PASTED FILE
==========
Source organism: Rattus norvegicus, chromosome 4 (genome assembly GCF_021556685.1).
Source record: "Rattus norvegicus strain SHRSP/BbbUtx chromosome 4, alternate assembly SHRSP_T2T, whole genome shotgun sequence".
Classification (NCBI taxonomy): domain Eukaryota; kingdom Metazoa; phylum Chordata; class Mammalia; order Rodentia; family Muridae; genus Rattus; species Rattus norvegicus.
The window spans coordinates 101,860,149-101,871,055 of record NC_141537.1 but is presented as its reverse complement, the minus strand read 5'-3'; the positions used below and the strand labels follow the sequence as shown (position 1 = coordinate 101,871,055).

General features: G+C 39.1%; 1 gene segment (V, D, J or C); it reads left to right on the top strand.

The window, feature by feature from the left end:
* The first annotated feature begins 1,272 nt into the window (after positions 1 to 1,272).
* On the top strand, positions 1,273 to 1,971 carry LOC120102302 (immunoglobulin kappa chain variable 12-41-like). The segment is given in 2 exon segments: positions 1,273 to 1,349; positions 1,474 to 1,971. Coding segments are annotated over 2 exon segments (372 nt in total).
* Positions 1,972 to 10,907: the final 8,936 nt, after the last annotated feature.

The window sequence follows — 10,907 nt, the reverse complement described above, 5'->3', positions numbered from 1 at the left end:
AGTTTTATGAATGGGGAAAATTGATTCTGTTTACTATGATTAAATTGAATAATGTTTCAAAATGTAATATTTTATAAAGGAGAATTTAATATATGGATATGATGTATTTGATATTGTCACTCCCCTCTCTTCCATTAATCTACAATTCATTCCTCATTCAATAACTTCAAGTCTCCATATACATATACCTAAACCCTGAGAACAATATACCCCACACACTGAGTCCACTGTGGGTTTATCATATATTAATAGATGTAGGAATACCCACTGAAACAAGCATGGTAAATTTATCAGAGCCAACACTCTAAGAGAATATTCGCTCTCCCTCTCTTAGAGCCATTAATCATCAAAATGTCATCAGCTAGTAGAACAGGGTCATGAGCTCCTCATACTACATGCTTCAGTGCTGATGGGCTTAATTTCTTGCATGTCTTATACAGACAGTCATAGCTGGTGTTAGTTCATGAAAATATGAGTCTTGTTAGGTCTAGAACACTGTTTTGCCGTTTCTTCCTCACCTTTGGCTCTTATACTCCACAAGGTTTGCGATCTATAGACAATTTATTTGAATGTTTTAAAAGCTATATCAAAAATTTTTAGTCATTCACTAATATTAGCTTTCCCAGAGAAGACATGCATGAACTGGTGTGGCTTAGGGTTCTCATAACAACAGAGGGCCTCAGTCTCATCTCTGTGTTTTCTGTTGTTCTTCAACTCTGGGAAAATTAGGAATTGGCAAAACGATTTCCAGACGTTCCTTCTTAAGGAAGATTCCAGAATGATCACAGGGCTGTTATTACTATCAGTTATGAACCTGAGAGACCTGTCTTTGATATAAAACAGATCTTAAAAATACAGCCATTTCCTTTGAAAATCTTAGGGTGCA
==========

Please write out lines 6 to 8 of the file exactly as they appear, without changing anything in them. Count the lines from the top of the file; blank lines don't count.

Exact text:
The window, feature by feature from the left end:
* The first annotated feature begins 1,272 nt into the window (after positions 1 to 1,272).
* On the top strand, positions 1,273 to 1,971 carry LOC120102302 (immunoglobulin kappa chain variable 12-41-like). The segment is given in 2 exon segments: positions 1,273 to 1,349; positions 1,474 to 1,971. Coding segments are annotated over 2 exon segments (372 nt in total).